LumberJocks

Grizzly Bandsaw G0555

  • Advertise with us

« back to Power Tools, Hardware and Accessories forum

Forum topic by Garbanzolasvegas posted 02-05-2015 02:27 AM 936 views 0 times favorited 22 replies Add to Favorites Watch
View Garbanzolasvegas's profile

Garbanzolasvegas

356 posts in 694 days


02-05-2015 02:27 AM

Got my new Grizzly G0555 bandsaw today. Was very excited about it. Seems solid, well built! fit and finish are good. Screwed it all together cut a few things, seems good. I was even surprised it came with a Cast iron table.

First issue. You CAN NOT adjust the lower Blade bearing without taking off the Table. So if you have dialed everything in but have to switch bales you have to remove the table to gain access to the lower guide adjustment. This seems crazy on a seeming well engineered machine

The lowers can not be accessed unless you take the table off!

WTF?

I might ad assembly of this monster usually is a two man job. The main saw is almost 200 pounds. Of course me going to the gym everyday flipped it right up there, but it isa two man job… Or a pulley block and tackle thing. She’s a heavy Bitch

That reminds me….

I have to call my chiropractor first thing tomorrow

-- If you don't Play, you can't win


22 replies so far

View jmartel's profile

jmartel

6576 posts in 1617 days


#1 posted 02-05-2015 03:04 AM

I can adjust mine just fine without removing the table. Try it with different hex keys or a T-handled one. That’s what I use.

-- The quality of one's woodworking is directly related to the amount of flannel worn.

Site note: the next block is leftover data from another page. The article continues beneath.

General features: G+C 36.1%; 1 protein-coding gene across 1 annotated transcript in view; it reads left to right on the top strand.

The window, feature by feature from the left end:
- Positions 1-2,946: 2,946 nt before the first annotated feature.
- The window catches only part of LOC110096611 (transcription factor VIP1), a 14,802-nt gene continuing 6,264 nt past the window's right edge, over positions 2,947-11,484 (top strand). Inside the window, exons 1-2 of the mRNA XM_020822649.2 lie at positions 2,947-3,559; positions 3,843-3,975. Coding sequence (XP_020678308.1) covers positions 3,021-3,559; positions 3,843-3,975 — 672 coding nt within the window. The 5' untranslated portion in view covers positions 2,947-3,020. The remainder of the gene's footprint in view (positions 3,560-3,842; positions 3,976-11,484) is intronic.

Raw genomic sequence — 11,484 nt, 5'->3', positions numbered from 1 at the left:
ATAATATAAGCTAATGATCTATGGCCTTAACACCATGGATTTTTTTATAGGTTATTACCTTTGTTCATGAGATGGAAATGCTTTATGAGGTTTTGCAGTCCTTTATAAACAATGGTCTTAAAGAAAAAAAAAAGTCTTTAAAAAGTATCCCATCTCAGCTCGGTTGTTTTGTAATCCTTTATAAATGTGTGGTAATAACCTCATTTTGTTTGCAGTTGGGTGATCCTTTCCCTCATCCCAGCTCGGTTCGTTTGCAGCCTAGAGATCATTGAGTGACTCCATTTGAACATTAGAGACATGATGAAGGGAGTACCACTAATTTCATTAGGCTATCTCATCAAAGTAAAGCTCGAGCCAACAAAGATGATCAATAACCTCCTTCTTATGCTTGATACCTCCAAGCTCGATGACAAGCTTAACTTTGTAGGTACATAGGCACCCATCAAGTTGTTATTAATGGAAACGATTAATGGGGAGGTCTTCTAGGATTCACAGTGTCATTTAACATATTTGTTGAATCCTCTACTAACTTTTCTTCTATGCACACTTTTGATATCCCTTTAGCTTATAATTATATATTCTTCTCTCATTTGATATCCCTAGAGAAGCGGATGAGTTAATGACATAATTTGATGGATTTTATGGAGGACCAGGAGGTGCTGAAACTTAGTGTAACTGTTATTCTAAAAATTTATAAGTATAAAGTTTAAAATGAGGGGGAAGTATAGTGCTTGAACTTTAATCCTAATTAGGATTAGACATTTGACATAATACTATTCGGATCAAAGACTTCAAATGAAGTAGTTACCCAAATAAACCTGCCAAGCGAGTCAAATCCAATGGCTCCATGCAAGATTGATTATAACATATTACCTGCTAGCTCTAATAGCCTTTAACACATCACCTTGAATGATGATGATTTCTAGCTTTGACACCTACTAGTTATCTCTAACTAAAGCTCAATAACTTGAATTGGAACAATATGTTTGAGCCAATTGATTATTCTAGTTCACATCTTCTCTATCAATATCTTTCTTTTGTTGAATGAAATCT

View kdc68's profile

kdc68

2526 posts in 1743 days


#2 posted 02-05-2015 03:20 AM



I can adjust mine just fine without removing the table. Try it with different hex keys or a T-handled one. That s what I use.

- jmartel


v
Ditto with mine….No need to remove the table….

-- Measure "at least" twice and cut once

View Garbanzolasvegas's profile

Garbanzolasvegas

356 posts in 694 days


#3 posted 02-05-2015 04:23 AM

I am sorry there seems to be no way to CLOSE the lower side bearings anywhere close to the blade on this saw. They seem to be set like an 8th of an inch away from the blade. They are nothing like the upper guides.

Any help?

-- If you don't Play, you can't win

View jmartel's profile

jmartel

6576 posts in 1617 days


#4 posted 02-05-2015 04:25 AM

It’s the exact same mechanism as the upper guides on mine.

-- The quality of one's woodworking is directly related to the amount of flannel worn.

View kdc68's profile

kdc68

2526 posts in 1743 days


#5 posted 02-05-2015 11:46 AM



I am sorry there seems to be no way to CLOSE the lower side bearings anywhere close to the blade on this saw. They seem to be set like an 8th of an inch away from the blade. They are nothing like the upper guides.

Any help?

- Garbanzolasvegas


v
v